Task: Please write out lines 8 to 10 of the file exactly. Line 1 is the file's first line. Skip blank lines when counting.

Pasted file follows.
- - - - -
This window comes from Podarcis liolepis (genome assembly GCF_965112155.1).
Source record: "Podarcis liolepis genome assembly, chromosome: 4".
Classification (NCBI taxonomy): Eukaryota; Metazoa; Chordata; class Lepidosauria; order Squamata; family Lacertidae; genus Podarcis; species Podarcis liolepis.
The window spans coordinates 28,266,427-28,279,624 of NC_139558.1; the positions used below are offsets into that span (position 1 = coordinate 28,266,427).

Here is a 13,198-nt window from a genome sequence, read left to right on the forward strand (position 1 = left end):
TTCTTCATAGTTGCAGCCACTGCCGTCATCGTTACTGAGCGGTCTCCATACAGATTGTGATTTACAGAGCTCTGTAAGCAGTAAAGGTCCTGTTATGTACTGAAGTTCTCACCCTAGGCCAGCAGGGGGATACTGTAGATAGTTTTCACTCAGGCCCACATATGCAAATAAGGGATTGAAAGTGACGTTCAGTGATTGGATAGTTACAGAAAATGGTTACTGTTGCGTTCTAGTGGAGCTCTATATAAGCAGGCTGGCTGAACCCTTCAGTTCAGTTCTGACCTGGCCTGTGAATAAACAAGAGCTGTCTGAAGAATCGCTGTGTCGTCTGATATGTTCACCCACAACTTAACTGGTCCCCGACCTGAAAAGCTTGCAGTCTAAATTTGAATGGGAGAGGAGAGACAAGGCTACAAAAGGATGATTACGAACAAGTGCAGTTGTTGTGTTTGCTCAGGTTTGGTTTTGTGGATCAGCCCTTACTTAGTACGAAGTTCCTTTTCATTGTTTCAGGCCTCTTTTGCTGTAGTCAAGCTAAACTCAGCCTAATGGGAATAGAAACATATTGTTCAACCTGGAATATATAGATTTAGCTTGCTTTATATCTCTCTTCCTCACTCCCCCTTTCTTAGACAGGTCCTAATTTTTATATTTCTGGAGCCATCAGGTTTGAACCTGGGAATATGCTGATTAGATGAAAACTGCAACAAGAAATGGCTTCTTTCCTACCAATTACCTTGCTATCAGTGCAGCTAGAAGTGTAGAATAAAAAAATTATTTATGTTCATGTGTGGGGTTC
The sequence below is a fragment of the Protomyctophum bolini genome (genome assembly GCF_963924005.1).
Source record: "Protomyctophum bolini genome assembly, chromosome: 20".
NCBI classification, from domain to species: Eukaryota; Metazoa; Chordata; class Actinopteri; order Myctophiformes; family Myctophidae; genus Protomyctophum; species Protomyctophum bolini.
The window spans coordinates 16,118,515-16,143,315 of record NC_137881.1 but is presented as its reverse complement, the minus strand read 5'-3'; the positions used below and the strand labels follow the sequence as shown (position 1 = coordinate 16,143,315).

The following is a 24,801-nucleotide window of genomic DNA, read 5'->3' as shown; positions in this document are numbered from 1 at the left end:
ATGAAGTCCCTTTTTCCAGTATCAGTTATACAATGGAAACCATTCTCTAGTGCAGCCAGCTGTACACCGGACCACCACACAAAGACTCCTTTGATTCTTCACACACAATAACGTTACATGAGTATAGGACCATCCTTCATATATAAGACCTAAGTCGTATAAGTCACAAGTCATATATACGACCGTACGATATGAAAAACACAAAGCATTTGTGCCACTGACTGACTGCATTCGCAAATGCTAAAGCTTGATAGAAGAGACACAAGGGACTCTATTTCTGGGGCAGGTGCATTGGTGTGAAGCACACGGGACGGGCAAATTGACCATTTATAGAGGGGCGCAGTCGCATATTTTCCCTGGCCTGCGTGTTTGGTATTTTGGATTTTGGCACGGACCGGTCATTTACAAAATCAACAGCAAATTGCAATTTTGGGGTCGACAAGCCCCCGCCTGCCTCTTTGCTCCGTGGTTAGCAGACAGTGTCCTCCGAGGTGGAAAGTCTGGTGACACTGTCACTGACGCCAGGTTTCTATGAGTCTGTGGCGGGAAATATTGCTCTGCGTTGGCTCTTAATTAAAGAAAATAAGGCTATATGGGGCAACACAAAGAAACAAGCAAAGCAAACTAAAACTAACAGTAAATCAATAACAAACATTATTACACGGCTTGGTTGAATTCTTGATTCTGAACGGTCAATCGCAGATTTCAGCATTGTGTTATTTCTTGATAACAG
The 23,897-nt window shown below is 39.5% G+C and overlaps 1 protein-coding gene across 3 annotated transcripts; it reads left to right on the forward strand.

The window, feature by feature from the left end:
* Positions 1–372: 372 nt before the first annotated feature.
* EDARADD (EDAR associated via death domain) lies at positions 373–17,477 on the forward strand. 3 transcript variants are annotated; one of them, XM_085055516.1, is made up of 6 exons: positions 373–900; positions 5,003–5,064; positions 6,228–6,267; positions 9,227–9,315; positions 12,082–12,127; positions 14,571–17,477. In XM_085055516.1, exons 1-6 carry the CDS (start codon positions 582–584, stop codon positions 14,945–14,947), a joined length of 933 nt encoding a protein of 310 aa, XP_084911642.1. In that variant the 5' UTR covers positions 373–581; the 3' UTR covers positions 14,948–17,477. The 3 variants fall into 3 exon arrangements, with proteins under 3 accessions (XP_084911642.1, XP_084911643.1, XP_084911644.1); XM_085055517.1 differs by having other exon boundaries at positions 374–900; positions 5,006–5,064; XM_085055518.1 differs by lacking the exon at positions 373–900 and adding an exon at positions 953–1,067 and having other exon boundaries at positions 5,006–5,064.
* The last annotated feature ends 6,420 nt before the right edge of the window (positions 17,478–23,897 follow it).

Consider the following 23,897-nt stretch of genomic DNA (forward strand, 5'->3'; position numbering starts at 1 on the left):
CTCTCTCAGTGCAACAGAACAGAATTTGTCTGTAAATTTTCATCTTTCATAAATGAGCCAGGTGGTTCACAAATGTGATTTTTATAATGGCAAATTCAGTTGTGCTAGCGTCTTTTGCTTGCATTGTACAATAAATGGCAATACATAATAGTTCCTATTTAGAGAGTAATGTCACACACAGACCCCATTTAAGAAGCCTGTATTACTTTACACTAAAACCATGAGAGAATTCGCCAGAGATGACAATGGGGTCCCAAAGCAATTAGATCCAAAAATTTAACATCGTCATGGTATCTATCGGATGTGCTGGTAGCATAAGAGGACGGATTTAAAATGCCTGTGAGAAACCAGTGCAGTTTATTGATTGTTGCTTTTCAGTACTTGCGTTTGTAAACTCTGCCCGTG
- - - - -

Source record: "Protomyctophum bolini genome assembly, chromosome: 20".
NCBI classification, from domain to species: Eukaryota; Metazoa; Chordata; class Actinopteri; order Myctophiformes; family Myctophidae; genus Protomyctophum; species Protomyctophum bolini.
The window spans coordinates 16,118,515-16,143,315 of record NC_137881.1 but is presented as its reverse complement, the minus strand read 5'-3'; the positions used below and the strand labels follow the sequence as shown (position 1 = coordinate 16,143,315).